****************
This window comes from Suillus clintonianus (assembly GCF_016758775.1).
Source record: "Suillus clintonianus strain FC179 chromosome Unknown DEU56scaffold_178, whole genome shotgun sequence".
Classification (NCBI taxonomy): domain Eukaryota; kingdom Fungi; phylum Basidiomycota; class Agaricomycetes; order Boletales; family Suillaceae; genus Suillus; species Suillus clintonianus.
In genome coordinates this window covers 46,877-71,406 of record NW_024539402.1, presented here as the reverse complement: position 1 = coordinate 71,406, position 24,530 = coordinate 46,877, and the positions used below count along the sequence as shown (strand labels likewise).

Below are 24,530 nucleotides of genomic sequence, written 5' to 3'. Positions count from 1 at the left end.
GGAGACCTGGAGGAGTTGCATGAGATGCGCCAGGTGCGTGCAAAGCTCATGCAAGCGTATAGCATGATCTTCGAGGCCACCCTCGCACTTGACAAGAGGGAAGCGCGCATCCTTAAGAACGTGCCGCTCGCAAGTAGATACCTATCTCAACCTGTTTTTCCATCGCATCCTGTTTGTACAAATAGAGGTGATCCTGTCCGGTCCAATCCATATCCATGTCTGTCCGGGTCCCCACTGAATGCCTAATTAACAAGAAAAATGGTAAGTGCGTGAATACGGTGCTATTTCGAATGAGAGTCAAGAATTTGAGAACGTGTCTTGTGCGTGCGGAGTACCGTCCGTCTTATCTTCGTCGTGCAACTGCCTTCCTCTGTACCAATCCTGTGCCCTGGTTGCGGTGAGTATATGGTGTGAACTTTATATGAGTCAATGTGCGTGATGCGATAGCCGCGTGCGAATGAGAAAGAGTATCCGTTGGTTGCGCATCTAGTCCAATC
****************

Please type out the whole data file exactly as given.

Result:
This window comes from Suillus clintonianus (assembly GCF_016758775.1).
Source record: "Suillus clintonianus strain FC179 chromosome Unknown DEU56scaffold_178, whole genome shotgun sequence".
Classification (NCBI taxonomy): domain Eukaryota; kingdom Fungi; phylum Basidiomycota; class Agaricomycetes; order Boletales; family Suillaceae; genus Suillus; species Suillus clintonianus.
In genome coordinates this window covers 46,877-71,406 of record NW_024539402.1, presented here as the reverse complement: position 1 = coordinate 71,406, position 24,530 = coordinate 46,877, and the positions used below count along the sequence as shown (strand labels likewise).

Below are 24,530 nucleotides of genomic sequence, written 5' to 3'. Positions count from 1 at the left end.
GGAGACCTGGAGGAGTTGCATGAGATGCGCCAGGTGCGTGCAAAGCTCATGCAAGCGTATAGCATGATCTTCGAGGCCACCCTCGCACTTGACAAGAGGGAAGCGCGCATCCTTAAGAACGTGCCGCTCGCAAGTAGATACCTATCTCAACCTGTTTTTCCATCGCATCCTGTTTGTACAAATAGAGGTGATCCTGTCCGGTCCAATCCATATCCATGTCTGTCCGGGTCCCCACTGAATGCCTAATTAACAAGAAAAATGGTAAGTGCGTGAATACGGTGCTATTTCGAATGAGAGTCAAGAATTTGAGAACGTGTCTTGTGCGTGCGGAGTACCGTCCGTCTTATCTTCGTCGTGCAACTGCCTTCCTCTGTACCAATCCTGTGCCCTGGTTGCGGTGAGTATATGGTGTGAACTTTATATGAGTCAATGTGCGTGATGCGATAGCCGCGTGCGAATGAGAAAGAGTATCCGTTGGTTGCGCATCTAGTCCAATC